Back in Carolina, add in Jordan Staal, Jeffrey Skinner and a lot of additionally secondary scoring and the Hurricanes are nearly matching the Montreal Canadiens’ output of three goals per game blow for blow.
They’ve also just given up several more goals on the season thanks to an overall young and up-and-coming defense corps. It’s, however, the type of goals that they’re giving up that is the problem. See the above video for further elaboration.
Number-one goalie Cam Ward will likely be out the rest of the season, which isn’t necessarily a bad thing considering he’s essentially made his career living off the success of a single playoff run from nearly a decade ago.
However, when you’ve made it clear you’ll be riding Dan Ellis and Justin Peters in his absence, it kind of makes one wonder how long it will be until the wheels to the bandwagon fall off.
Ellis has proven himself to be a decent spot starter in his career, but nothing more. Meanwhile, up until a decent 2-1-2 stretch in relief last season, all Peters was known for was being the better Justin in net in the Hurricanes organization relative to Justin Pogge (a distinction requiring only that your name be Justin).
This may be an opportunity for both goalies to step up, but more likely it will be the reason the Hurricanes come crashing down.
On paper, the Montreal Canadiens actually match up pretty well with the Pittsburgh Penguins.
For example, Pittsburgh has Kris Letang (when healthy) and Brooks Orpik on defense. Montreal has slight downgrades in P.K. Subban and Alexei Emelin.
Pittsburgh has Dan Bylsma behind the bench. Montreal has the guy Pittsburgh fired to hire Dan Bylsma.
Pittsburgh has Chris Kunitz who’s scored 18 goals playing with Sidney Crosby right now. Montreal has Colby Armstrong who used to play with Sidney Crosby five years ago and now has two goals in his last two games. Clearly, one of these guys doesn't need a certain someone to put points on the board.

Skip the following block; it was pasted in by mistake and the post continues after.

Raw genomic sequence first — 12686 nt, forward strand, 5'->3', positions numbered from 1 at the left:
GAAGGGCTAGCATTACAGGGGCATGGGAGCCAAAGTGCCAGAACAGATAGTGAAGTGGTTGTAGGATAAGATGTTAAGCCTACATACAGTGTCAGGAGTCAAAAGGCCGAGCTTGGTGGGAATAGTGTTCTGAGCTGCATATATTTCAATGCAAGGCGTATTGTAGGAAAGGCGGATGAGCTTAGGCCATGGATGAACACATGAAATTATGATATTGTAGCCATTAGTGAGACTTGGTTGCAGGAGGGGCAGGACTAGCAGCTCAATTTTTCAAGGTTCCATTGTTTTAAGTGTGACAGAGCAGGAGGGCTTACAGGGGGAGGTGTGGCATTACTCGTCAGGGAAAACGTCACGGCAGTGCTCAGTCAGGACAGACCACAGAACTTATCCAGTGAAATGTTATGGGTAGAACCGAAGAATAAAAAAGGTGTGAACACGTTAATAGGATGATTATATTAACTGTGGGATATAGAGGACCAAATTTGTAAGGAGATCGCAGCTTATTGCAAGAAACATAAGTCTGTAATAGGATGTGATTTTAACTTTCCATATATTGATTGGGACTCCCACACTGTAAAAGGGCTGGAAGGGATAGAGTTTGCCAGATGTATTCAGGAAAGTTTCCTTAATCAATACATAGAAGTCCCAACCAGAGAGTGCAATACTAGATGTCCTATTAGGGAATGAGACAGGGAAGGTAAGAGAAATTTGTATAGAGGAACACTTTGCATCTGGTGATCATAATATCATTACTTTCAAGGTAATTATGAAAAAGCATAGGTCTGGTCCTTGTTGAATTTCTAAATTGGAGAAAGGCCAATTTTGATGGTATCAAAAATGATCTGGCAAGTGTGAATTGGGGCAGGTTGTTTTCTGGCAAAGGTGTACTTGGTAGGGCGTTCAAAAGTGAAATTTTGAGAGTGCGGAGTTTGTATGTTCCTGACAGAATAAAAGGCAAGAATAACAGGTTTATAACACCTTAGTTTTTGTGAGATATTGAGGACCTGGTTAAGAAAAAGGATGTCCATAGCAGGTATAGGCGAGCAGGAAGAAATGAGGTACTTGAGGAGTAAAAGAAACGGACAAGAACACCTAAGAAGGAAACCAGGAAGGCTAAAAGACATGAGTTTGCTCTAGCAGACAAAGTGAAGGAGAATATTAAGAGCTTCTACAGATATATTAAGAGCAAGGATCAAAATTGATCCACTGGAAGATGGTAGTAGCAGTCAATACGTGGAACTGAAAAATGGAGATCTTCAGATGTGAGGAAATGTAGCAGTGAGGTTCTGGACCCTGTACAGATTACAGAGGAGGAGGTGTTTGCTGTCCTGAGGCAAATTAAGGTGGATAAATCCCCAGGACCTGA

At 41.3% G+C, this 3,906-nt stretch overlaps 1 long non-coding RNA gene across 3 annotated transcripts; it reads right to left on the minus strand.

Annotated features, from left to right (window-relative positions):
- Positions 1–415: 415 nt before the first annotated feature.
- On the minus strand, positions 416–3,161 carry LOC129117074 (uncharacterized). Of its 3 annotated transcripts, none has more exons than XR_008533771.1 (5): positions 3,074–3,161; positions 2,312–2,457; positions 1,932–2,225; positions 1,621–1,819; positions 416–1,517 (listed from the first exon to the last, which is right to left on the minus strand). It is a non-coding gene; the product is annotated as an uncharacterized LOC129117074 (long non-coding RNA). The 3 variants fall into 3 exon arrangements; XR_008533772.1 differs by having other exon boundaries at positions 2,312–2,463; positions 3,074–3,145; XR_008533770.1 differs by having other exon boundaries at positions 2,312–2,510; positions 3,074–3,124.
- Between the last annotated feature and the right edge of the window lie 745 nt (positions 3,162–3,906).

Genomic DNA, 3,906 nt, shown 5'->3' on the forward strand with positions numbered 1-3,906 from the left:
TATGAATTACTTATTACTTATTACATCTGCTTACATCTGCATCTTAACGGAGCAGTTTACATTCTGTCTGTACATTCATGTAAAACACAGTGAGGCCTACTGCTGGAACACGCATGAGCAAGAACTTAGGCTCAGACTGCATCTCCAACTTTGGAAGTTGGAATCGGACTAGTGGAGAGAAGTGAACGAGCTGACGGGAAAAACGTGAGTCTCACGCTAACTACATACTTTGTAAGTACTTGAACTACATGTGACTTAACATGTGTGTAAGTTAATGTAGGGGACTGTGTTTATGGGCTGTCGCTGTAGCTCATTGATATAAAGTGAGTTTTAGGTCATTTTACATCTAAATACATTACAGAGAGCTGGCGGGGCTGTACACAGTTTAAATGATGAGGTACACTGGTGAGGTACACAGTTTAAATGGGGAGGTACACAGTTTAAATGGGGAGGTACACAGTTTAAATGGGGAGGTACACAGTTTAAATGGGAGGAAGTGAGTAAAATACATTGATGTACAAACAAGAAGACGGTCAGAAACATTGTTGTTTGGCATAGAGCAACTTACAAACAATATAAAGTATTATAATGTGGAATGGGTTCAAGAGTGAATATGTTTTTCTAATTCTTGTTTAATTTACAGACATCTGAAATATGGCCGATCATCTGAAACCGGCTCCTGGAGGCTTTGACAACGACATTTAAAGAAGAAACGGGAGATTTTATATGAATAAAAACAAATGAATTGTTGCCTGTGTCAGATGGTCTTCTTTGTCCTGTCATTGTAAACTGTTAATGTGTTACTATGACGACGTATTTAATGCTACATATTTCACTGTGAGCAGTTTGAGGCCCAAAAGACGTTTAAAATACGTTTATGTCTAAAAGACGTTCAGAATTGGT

And Pittsburgh, of course, has Crosby himself. Montreal has, well, been holding out hope that Crosby will jump at the chance to play for his boyhood-favorite Montreal Canadiens once his contract finally runs out at the end of this season (shhh…).
The truth is Montreal, in theory, has a deeper lineup than Pittsburgh and can roll three different lines on any given night.
In reality, though, Pittsburgh’s depth up the middle, even with the loss of Jordan Staal, is a bit too overwhelming to seriously consider that a legitimate advantage, especially when all Bylsma needs to do is send Crosby out on the ice with whomever, resulting in yet another makeshift number-one line.
As such, the Habs, despite being able to skate with the Pens on any given night, really only have one advantage (aside from the obvious two games in hand): Pittsburgh has Marc-Andre Fleury in net and Montreal has Carey Price.
Sure, Fleury has one Stanley Cup to his credit, but he also has Crosby. Just watch Price win five in the same amount of time once Crosby signs with the Habs…be quiet you.
Comparing the Boston Bruins and Montreal Canadiens reveals a very disturbing trend. The Bruins have got size to their advantage, better coaching, better goaltending, better defense and for all intents and purposes, the same amount of scoring depth as Montreal.
The only advantage Montreal has is on the power play (20 percent vs. 15.8 percent), and while that’s a significant difference, all comparing each side’s special teams does is open the Habs up to more unjustified criticism—yes, they do draw a lot more penalties (and of course, the fact that Boston has the way better penalty kill at 92.2 percent).
Really, all things remaining equal, there is no reason why the Bruins can’t win the Northeast Division this season over the Habs. I mean, they even have one game in hand and yet, still have fewer sets of back-to-backs the rest of the season for crying out loud.
As such, what possible advantage could the Habs possibly have over their longtime rivals? Well, for lack of a concrete argument, how about a few intangibles? Namely the fact that, despite Boston’s best efforts, the Bruins have been unable to shake the Habs so far this season and in fact, trail them in the standings.
This with, really, just over a handful of games left in the season and two specific dates to keep in mind: Wednesday, March 27 and Saturday, April 6.
Those two head-to-head matchups could conceivably go either way, but the simple truth is all Montreal needs to do from here on out is keep on winning, and they’ll secure themselves of the Northeast division for the first time since 2008—everyone remembers how that season ended for the Bruins: not well.
Admittedly, no, it didn’t end so hot for the Habs either (unless you count the burning cars resulting from the riot after that first round), but in the Habs’ defense: The Philadelphia Flyers probably won’t make the playoffs this year.
Maybe not the best defense out there as to why a team led by Alex Kovalev didn’t win it all, but the Flyer’s inability to string two wins (or saves) together does make it more possible—however slightly—that Montreal does just that this year, and then, yes…celebrates with another riot.